He writes also: Every enterprise, be it an author writing a book, an entrepreneur building a business of ecotourism, or a community planning for its future, needs to have the organizing context of a vision toward which to strive; this is particularly true of a community, which must create and work within a shared vision. As a strong organizing context, a shared vision has some distinctive traits: (1) it tends to focus a wide range of human concerns; (2) it is strongly centered in the community; (3) it can use alternative scenarios to explore a possible futures by depicting in words and images that which a community is striving to become; (4) its creation relies on the trust, respect, and inclusivity of interpersonal relationships; (5) it is ideally suited to, and depends on, public involvement; and (6) it is ideally suited to the use of creative, graphic imagery. Although a shared vision does not replace other kinds of land-use planning, it is the organizational context within which all other planning fits, a context that is all too often is forgotten.
The greatest single agent of failure to achieve one’s desires, which I have seen over and over again, is not understanding the importance of a vision, how to create one, or a commitment to its implementation. This observation is especially true of communities. Therefore, prior to discussing the visioning process I use, it is necessary to understand something about the parts of a vision, which include: (1) understanding a vision, goals, and objectives; (2) the outcome of a vision is expressed in the negotiability of constraints; and (3) monitoring tests the effectiveness of constraints.
Understanding vision, goals and objectives: … (full long text).
From the Forest to the Sea: A Story of Fallen Trees.
… There was a time when people were valued for what they were as individuals. Although American workers have long had an enforced workweek of 40 hours, there currently is an insidious infringement into personal life due to pagers and cell phones, which allow corporations to “own” employees 24 hours a day. Businesses seem to have no moral compunctions about calling employees whenever they choose-”for the good of the company.” For those who would choose to live by the corporate proverb, “for the good of the company,” the Families and Work Institute said that in 2001 employees are more likely to: … (full text).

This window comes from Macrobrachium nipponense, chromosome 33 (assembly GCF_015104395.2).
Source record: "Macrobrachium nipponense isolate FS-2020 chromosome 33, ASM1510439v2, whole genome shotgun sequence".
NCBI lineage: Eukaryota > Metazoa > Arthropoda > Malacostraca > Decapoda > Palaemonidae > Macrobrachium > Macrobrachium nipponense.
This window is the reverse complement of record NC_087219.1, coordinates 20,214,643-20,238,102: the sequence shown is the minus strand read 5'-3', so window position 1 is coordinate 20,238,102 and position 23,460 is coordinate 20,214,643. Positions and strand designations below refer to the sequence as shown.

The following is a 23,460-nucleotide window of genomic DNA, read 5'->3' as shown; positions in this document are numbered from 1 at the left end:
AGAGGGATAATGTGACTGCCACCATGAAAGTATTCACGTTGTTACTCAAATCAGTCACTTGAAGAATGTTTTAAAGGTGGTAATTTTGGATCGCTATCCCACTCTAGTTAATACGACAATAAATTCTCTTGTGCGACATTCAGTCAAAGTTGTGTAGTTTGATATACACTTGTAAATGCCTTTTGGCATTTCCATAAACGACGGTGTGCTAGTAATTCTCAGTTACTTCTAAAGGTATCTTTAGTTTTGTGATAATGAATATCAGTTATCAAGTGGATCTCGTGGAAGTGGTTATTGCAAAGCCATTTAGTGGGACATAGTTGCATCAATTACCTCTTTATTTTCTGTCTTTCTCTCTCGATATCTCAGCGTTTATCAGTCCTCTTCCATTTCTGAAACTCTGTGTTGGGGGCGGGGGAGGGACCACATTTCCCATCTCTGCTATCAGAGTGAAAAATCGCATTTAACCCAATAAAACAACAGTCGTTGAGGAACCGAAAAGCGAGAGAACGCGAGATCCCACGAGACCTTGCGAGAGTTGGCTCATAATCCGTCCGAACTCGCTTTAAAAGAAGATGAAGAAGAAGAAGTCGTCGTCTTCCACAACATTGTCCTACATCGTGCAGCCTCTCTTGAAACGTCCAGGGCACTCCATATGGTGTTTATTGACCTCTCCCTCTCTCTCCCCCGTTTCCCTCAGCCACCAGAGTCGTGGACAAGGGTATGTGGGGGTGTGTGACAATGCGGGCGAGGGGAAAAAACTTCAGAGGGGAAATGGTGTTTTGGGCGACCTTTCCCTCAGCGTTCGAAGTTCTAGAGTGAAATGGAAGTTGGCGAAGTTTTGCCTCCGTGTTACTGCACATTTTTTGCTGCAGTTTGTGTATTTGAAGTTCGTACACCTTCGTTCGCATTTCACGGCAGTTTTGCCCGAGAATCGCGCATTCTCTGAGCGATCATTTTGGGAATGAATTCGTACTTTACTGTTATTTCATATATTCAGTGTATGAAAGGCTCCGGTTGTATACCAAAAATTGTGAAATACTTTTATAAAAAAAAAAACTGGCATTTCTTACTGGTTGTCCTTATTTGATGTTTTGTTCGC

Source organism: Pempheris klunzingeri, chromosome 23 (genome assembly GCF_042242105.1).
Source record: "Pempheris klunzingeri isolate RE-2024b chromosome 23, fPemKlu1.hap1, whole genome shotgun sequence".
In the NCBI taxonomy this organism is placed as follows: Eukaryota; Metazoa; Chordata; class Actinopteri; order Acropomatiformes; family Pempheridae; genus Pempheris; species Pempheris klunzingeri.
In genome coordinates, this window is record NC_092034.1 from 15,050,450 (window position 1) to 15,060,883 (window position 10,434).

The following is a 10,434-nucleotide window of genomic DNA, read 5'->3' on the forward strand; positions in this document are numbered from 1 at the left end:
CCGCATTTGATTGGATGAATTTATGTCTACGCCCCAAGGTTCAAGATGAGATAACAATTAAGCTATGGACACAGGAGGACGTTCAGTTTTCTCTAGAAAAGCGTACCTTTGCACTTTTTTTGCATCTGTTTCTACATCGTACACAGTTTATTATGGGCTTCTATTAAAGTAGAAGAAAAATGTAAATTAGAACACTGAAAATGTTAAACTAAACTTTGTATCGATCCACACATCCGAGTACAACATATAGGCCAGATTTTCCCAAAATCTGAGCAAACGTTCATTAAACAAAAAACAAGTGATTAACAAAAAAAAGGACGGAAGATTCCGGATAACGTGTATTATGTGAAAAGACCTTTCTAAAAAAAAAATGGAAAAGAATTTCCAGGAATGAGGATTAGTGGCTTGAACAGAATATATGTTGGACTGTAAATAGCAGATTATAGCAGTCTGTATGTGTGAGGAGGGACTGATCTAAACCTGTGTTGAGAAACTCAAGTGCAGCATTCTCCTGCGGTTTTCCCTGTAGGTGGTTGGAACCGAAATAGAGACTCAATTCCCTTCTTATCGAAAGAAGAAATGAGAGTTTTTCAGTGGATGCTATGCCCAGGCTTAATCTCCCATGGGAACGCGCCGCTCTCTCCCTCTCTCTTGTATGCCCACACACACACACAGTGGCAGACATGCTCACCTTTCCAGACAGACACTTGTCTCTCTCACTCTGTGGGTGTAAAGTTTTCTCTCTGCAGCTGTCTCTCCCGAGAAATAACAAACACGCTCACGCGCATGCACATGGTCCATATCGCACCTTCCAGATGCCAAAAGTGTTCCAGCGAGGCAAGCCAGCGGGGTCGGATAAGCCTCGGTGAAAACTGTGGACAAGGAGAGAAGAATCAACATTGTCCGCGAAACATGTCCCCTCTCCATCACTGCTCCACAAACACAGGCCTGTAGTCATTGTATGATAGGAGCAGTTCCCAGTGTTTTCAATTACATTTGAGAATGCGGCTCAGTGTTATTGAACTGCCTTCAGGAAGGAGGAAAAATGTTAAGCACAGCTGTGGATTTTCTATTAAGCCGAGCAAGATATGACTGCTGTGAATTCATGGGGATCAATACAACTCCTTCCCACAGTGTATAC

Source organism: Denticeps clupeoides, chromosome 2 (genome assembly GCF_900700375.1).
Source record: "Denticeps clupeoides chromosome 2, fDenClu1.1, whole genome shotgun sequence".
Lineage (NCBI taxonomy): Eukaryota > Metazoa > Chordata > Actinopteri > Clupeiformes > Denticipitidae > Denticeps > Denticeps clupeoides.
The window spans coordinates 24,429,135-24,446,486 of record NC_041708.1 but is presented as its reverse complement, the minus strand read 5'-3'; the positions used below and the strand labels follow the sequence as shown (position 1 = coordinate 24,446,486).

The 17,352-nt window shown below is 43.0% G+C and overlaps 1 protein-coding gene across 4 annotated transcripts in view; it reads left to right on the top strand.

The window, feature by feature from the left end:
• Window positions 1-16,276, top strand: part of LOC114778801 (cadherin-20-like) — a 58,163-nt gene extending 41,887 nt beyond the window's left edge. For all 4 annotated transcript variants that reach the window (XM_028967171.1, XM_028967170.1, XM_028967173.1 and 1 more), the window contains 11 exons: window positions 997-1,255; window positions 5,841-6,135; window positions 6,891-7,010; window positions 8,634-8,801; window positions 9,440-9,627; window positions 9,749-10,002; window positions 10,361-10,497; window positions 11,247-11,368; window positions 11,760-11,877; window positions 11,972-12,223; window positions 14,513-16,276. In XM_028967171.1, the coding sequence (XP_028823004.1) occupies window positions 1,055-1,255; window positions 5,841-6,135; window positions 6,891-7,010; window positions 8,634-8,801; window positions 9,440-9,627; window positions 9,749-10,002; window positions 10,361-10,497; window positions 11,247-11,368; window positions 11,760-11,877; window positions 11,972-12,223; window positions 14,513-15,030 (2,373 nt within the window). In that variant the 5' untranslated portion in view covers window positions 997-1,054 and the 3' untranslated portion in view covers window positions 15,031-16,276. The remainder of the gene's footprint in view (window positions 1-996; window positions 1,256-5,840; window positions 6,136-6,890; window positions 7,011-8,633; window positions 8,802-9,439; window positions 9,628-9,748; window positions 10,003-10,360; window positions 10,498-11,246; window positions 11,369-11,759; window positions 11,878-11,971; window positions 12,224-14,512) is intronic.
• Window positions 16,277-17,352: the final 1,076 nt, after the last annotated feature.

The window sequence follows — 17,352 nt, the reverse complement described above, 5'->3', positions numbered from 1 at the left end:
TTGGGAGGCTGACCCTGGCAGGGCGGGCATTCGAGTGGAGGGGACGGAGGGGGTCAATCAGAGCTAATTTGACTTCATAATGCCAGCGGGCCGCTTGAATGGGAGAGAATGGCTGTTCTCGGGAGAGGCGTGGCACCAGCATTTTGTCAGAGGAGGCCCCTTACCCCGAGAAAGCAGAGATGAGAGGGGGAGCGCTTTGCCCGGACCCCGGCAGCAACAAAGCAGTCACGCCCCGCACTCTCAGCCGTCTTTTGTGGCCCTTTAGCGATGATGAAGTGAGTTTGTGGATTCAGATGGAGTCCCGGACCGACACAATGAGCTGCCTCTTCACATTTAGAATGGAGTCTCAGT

Unexpected Harmonies: Self-Organization in Liberal Modernity and Ecology, 1993.
And he writes: Yet, having learned little or nothing from history, our civilization is currently destroying the very environment from which it sprang and on which it relies for continuance. Society as we know it cannot, therefore, be the final evolutionary stage for human existence. But what lies beyond our current notion of civilization? What is the next frontier for people to conquer? Is it outer space as so often stated? No, it is inner space, the conquest of oneself, which many assert is life’s most difficult task. As the Buddha said: “Though he should conquer a thousand men in the battlefield a thousand times, yet he, indeed, who would conquer himself is the noblest victor.”